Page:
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How Do I Develop a Hoarding Design?

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  • Written By: K.C. Bruning
  • Edited By: John Allen
  • Last Modified Date: 06 September 2016
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One of the most important factors to keep in mind when developing a hoarding design is that the format must communicate its message within seconds. An effective design will be appropriate for a large banner, grab attention, and use words sparingly. The overall goal is to create a dynamic design that holds the viewers gaze until the message has been communicated.

As it is typically placed in areas of vehicle traffic, a hoarding design must capture attention quickly. Most people who see this kind of banner will only be able to give it a quick glance. While some hoarding ads may go into a small amount of detail, for the most part the goal is to get people interested in the product. This means that the ad will often serve as both an introduction to the offering and an invitation to learn more about it. In essence, it is a gateway to more detailed magazine, internet, and television advertising.

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One of the first things to consider when creating a hoarding design is the message the advertiser wishes to communicate. An effective way to construct the ad is to determine one core message that will draw attention quickly and then have supporting information for that message in a subordinate position on the sign. This message can be a tagline placed at the top or the middle of the sign or an image that attracts attention. When using a line of text, making it a question will often draw attention as people who see the sign will often be naturally driven to try to determine the answer.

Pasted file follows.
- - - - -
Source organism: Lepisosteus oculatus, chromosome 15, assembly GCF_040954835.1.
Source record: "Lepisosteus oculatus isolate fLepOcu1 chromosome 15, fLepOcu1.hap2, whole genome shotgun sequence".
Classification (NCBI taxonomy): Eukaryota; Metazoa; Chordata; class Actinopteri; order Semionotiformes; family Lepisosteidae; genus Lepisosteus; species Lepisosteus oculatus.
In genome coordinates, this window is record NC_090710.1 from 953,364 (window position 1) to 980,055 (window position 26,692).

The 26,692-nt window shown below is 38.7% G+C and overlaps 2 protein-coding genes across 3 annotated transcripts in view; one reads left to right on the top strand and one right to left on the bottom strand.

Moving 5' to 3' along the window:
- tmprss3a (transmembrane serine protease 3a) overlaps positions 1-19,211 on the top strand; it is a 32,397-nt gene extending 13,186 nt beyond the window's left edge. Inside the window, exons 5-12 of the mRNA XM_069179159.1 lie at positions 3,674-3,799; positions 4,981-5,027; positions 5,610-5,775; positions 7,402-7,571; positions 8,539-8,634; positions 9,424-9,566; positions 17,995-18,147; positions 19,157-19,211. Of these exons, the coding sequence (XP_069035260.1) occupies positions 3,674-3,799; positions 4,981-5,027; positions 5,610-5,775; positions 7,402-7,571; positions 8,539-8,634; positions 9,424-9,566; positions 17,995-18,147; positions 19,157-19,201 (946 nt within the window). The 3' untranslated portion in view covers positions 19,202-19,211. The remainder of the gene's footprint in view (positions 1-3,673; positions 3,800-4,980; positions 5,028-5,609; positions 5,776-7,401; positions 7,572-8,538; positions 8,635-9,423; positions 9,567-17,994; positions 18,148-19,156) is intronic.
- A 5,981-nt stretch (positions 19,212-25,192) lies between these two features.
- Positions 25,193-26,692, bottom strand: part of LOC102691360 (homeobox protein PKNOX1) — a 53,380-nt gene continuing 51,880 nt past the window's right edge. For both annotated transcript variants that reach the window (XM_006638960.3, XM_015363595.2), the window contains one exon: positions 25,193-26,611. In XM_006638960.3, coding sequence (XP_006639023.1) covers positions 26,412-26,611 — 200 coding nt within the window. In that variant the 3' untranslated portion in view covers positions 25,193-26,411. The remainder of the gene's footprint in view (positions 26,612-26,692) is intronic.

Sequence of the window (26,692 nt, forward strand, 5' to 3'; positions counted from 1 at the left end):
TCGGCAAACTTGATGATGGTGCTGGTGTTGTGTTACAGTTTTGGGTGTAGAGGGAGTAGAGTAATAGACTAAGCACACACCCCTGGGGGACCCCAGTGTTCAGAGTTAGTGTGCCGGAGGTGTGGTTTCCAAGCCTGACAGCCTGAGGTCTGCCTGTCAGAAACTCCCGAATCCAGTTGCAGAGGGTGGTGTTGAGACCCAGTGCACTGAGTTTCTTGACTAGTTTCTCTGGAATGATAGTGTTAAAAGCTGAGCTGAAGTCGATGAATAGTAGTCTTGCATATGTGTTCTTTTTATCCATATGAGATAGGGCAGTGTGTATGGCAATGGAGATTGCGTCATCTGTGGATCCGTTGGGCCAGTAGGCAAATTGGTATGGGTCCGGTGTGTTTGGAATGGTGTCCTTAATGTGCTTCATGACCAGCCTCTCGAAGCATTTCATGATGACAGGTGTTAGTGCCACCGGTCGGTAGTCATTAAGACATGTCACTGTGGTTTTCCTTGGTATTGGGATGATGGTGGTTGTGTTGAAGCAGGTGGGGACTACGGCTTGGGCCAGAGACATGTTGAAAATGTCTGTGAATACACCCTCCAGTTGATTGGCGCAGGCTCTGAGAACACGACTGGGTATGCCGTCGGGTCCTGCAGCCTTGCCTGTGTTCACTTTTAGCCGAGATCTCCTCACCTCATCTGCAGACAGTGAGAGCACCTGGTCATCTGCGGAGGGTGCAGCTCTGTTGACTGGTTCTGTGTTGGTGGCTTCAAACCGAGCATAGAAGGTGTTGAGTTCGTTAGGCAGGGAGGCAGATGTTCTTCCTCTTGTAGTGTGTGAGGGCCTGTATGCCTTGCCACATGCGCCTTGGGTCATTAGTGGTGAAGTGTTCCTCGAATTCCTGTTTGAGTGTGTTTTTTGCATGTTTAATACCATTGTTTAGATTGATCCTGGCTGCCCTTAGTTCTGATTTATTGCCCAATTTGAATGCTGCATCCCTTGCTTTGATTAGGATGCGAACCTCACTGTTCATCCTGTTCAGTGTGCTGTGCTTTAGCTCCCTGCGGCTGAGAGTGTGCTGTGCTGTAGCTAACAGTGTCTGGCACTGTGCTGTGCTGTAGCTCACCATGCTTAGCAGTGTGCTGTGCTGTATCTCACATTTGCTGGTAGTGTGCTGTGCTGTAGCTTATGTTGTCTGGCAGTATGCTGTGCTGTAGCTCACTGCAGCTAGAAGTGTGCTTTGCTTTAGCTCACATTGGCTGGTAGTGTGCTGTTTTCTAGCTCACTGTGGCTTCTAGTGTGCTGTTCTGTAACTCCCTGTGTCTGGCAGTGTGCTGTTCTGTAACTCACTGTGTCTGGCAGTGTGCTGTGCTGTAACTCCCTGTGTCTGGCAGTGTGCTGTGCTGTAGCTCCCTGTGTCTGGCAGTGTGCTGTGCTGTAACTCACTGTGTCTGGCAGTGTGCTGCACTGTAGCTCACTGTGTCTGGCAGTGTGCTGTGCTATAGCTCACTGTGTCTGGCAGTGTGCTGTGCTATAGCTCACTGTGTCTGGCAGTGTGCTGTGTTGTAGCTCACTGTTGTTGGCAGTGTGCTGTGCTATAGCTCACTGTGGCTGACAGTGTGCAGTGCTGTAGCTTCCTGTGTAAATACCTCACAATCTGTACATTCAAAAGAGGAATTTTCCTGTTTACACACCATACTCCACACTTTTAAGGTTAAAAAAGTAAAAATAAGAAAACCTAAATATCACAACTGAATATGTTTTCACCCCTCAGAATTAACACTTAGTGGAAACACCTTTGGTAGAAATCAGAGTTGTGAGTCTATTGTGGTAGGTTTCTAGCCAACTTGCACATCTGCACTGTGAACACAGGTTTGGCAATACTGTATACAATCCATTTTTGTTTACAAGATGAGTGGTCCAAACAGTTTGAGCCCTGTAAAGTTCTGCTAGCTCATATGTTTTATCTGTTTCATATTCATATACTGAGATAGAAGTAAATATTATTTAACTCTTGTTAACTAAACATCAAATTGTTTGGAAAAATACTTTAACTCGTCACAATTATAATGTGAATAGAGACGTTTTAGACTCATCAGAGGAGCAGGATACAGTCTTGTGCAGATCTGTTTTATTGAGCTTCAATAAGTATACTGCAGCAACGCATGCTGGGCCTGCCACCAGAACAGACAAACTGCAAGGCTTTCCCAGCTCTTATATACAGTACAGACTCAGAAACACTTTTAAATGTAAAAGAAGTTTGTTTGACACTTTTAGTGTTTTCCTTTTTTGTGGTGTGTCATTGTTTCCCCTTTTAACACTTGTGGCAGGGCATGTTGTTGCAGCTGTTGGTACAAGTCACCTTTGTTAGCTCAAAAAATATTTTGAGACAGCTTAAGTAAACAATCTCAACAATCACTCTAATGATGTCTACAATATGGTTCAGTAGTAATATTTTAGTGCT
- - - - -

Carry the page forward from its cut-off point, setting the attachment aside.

Images are another important element of hoarding design. This is usually what will draw a person to the ad. The most striking images are typically simple, dramatic, and inviting. For example, showing a row of condominiums for sale can be effective, but a single shot of the roof deck and its picturesque view may have more impact. A hoarding design may also have one dominant design to draw attention and a smaller series of shots to give a little more information about the item for sale.

Other elements that can help increase the impact of a hoarding design include font, colors, and the orientation of text and images. The most effective fonts tend to be simple, dynamic, and in dark colors that are easy to read quickly. Lighter backgrounds which offer a high contrast for the text are also advisable. Strong, primary colors tend to draw the eye most effectively. Text is usually more effective when orientated high or in the middle of the ad, though this guideline, like all the others, can be flexible.

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